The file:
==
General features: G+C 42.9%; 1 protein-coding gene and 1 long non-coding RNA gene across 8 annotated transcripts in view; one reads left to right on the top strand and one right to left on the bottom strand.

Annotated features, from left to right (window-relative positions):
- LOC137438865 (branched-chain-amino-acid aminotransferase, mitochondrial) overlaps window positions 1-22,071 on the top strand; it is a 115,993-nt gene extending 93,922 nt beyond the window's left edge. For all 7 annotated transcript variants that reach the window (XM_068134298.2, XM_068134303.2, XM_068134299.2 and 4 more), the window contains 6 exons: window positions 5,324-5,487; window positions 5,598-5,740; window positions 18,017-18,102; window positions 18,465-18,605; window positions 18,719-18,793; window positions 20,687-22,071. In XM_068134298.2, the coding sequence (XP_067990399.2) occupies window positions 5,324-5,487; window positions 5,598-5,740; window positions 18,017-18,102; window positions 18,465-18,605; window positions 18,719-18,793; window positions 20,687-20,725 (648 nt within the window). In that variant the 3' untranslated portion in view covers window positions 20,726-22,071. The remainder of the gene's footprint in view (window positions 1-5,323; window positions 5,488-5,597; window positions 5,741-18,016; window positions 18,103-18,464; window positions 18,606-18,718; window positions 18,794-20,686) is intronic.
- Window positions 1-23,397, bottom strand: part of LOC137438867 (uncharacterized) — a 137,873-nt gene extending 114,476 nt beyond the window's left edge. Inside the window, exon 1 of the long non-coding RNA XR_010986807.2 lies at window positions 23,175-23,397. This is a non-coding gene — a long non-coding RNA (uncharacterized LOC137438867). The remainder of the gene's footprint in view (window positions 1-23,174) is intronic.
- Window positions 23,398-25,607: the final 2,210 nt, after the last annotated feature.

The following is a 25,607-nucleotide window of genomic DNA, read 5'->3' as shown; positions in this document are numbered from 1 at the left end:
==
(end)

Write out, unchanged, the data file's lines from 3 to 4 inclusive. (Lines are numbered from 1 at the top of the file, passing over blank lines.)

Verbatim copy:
- LOC137438865 (branched-chain-amino-acid aminotransferase, mitochondrial) overlaps window positions 1-22,071 on the top strand; it is a 115,993-nt gene extending 93,922 nt beyond the window's left edge. For all 7 annotated transcript variants that reach the window (XM_068134298.2, XM_068134303.2, XM_068134299.2 and 4 more), the window contains 6 exons: window positions 5,324-5,487; window positions 5,598-5,740; window positions 18,017-18,102; window positions 18,465-18,605; window positions 18,719-18,793; window positions 20,687-22,071. In XM_068134298.2, the coding sequence (XP_067990399.2) occupies window positions 5,324-5,487; window positions 5,598-5,740; window positions 18,017-18,102; window positions 18,465-18,605; window positions 18,719-18,793; window positions 20,687-20,725 (648 nt within the window). In that variant the 3' untranslated portion in view covers window positions 20,726-22,071. The remainder of the gene's footprint in view (window positions 1-5,323; window positions 5,488-5,597; window positions 5,741-18,016; window positions 18,103-18,464; window positions 18,606-18,718; window positions 18,794-20,686) is intronic.
- Window positions 1-23,397, bottom strand: part of LOC137438867 (uncharacterized) — a 137,873-nt gene extending 114,476 nt beyond the window's left edge. Inside the window, exon 1 of the long non-coding RNA XR_010986807.2 lies at window positions 23,175-23,397. This is a non-coding gene — a long non-coding RNA (uncharacterized LOC137438867). The remainder of the gene's footprint in view (window positions 1-23,174) is intronic.